Not every kid belongs in some form of higher education
Whenever I hear someone intone about the poor state of things in not receiving a higher education, it reminds me of John Blutasrsky (John Belushi) in the movie “Animal House” upon learning he was about to be expelled: “Seven years of college down the drain,” he said, adding that he might as well join the Peace Corps.
It’s possible that no one else has the nerve to say this, but I do: I disagree with the newly minted goal, embraced by the governor’s education reform task force, that 60 percent of Idahoans should have an advanced degree or certificate by 2020.
It’s not that I have a problem with college. I went to college. Both my kids are considering college as a future option upon graduation. My 16 year-old daughter and I plan to tour colleges and universities next summer, ahead of her junior year.
My daughter is not your daughter, or son, or grandchild. What’s right for her may not be right for other children. And if my son or daughter decides that college is not right for them, or that another option will lead to better opportunities, so be it.
Still, there is a remarkable amount of academic snobbery being injected into American schools and the workplace. It’s an elitist notion that if you don’t go to college, you’re less valuable than someone who did. That you’re an underachiever, or not smart. That you’ll never be rich or happy. It’s also profoundly untrue.
I’ll refrain listing all the millionaires and billionaires who managed incredible success without a college education or advanced education certificate. It sounds a tad trite, even if it is entirely true. But I also have a great number of friends and associates throughout our state and country, successful in life and in business, in their families, their communities and the workforce, who have done and are doing just fine without the academic credentials academia says they’re supposed to have.
I also have friends who work in the trades, who make good money and are incredibly happy, without an education beyond high school. Some in academia treats them like they’re subhuman, dumb, abnormal or irrelevant.
Likewise, I have friends and associates who have college degrees that they have never used, or college debt they simply can’t get out from under, or college educations that failed to deliver on the promises to prepare them for the careers they had in mind. A college degree is one thing; the knowledge and proficiency to do a job is something else entirely.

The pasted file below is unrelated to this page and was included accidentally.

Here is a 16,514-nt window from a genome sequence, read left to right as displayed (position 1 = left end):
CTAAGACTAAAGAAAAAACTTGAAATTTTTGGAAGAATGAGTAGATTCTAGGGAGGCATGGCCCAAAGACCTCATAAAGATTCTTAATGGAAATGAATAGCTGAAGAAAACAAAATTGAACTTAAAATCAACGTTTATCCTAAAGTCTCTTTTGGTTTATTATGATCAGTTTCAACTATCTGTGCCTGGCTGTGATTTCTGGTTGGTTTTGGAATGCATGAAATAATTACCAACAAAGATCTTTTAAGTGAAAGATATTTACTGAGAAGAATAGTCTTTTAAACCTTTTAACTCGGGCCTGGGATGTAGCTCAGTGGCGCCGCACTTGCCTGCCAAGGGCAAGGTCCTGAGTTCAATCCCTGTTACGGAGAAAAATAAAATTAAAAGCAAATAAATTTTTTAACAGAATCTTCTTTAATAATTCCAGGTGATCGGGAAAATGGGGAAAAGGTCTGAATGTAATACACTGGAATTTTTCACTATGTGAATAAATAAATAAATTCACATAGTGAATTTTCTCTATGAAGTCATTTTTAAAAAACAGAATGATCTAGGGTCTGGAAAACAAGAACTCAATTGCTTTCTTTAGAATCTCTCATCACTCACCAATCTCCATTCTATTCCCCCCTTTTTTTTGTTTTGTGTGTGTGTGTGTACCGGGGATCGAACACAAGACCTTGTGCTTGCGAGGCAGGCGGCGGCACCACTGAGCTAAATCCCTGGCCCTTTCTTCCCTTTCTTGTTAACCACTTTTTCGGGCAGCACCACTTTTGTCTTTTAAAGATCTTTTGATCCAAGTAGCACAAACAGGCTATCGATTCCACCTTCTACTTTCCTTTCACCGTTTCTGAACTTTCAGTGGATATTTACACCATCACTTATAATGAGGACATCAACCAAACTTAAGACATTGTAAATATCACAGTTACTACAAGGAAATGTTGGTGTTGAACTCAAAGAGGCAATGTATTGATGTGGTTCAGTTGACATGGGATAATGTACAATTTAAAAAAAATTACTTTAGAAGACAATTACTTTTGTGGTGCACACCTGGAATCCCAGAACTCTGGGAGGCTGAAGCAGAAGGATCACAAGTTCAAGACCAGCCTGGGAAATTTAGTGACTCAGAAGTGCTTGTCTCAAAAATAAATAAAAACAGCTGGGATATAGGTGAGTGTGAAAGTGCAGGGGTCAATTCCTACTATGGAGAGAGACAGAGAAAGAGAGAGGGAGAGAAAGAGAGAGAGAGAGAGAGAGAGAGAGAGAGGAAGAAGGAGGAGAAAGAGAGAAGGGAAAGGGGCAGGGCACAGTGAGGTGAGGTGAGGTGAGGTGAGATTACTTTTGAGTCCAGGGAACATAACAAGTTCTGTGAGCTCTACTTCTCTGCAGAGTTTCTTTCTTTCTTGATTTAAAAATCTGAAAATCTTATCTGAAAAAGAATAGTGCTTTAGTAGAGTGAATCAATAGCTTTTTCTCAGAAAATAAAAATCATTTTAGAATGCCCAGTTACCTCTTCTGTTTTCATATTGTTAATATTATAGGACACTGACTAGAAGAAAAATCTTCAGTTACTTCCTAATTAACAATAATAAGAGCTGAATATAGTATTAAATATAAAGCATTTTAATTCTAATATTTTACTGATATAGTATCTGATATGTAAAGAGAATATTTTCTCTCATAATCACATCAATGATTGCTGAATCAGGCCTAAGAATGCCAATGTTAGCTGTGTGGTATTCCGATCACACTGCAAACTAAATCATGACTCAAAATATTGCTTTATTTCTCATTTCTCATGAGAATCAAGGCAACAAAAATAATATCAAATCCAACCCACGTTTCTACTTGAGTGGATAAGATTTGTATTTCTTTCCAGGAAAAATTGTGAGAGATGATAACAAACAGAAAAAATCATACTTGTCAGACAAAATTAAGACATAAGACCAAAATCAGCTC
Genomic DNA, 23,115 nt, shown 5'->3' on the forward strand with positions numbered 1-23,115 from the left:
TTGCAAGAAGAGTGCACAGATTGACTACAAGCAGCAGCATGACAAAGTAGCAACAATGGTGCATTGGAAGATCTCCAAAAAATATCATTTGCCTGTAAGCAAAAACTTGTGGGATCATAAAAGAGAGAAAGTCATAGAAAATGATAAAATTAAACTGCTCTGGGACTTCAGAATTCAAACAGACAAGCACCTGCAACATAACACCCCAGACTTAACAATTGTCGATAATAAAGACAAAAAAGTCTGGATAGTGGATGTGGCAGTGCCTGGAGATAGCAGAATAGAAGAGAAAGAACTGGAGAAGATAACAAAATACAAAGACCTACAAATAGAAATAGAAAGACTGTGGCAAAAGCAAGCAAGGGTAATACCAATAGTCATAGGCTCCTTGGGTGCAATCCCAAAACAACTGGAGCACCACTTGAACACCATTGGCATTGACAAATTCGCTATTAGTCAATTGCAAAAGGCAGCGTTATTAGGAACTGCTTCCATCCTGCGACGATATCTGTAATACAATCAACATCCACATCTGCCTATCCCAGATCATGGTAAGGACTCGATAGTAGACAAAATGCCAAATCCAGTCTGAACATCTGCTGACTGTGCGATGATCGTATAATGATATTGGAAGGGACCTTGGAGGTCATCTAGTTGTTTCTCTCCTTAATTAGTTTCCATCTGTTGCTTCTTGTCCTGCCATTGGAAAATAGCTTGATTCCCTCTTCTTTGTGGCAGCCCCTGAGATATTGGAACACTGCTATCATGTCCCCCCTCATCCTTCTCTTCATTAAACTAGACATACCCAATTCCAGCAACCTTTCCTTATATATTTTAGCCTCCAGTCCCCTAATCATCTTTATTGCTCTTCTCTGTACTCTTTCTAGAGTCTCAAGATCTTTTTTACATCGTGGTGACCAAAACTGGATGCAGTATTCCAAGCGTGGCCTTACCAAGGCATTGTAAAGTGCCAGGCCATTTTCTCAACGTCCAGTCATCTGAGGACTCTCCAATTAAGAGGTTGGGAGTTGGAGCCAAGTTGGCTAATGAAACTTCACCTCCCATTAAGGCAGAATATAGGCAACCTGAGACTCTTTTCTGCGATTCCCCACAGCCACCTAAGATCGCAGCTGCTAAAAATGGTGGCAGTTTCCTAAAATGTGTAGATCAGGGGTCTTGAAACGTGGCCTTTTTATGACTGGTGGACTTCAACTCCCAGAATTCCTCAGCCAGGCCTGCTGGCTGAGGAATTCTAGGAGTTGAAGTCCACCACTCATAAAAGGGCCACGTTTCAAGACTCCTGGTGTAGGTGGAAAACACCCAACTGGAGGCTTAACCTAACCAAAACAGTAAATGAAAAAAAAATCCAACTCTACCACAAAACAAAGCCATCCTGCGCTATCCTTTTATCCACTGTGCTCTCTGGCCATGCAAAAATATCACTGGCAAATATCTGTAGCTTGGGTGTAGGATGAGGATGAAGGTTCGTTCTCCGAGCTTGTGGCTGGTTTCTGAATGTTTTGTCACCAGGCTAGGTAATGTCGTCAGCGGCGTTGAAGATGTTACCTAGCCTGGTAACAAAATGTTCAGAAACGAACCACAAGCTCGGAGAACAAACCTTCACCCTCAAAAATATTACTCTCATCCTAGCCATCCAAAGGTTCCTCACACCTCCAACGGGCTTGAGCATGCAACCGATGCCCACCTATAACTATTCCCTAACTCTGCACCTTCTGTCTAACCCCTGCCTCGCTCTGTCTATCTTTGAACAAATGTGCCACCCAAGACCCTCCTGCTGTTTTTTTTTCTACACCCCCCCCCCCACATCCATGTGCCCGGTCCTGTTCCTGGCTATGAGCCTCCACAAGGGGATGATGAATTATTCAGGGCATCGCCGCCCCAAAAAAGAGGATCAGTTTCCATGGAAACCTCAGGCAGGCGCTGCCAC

In the 21st century, much can be learned from resources that are nowhere near a classroom on a college campus. Is it more important that 60 percent of Idaho have a degree or post-secondary certificate, or that they have the knowledge and skills to do a job?
Moreover, I’m shocked we’re even having a serious discussion about post-secondary education, when our public officials have yet to get K-12 education right. Of the kids that go on to college, as many as half require some kind of remedial education, which, of course, students have to pay for without any credit toward their degrees. Shouldn’t we try to fix that first? Why the rush to push kids from one broken education venue to the next?
The race to set and meet an artificial goal is overshadowing everything else right now. And the results that await are rather predictable. Don’t be surprised if more schoolchildren end up being propelled into college or post-secondary programs when that’s neither what they want nor need. Don’t be surprised when the artificial demand for new academic credentials drives up the already-inflated price for post-secondary education.
And don’t be surprised when more kids end up with debt they can’t afford or degrees and certificates that they’ll never use.